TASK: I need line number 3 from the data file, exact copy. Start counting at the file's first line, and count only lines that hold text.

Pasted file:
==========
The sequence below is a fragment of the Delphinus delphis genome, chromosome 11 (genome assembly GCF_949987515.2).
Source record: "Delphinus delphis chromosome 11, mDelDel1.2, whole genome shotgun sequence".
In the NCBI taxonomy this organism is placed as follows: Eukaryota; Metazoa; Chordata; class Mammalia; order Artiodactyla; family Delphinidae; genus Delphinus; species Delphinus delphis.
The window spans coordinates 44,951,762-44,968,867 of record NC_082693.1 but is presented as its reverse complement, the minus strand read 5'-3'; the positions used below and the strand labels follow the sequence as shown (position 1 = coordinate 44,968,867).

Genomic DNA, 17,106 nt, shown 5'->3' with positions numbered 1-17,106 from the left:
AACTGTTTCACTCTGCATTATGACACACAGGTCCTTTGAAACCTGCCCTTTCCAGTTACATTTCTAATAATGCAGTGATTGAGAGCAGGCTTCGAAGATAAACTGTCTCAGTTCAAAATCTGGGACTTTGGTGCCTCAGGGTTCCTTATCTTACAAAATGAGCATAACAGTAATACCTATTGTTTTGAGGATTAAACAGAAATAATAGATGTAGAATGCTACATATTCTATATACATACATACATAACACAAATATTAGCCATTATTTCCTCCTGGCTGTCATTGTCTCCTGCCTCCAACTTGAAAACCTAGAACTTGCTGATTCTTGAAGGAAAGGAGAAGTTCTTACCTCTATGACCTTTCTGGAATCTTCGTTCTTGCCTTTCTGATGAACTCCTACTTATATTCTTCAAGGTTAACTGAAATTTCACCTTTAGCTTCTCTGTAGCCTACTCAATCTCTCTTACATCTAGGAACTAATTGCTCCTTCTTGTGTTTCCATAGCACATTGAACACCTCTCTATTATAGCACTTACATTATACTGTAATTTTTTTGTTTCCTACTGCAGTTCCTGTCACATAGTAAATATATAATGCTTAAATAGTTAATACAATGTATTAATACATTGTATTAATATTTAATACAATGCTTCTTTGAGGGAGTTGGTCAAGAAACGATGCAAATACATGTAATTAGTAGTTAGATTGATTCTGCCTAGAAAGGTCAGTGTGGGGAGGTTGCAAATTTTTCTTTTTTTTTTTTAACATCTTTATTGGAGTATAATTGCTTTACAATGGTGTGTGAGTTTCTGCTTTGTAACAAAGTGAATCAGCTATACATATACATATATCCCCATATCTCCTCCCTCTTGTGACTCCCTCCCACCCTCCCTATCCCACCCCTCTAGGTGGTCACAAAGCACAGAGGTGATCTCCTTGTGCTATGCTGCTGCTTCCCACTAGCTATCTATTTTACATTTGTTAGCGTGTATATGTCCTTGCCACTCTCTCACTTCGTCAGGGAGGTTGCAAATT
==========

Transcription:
In the NCBI taxonomy this organism is placed as follows: Eukaryota; Metazoa; Chordata; class Mammalia; order Artiodactyla; family Delphinidae; genus Delphinus; species Delphinus delphis.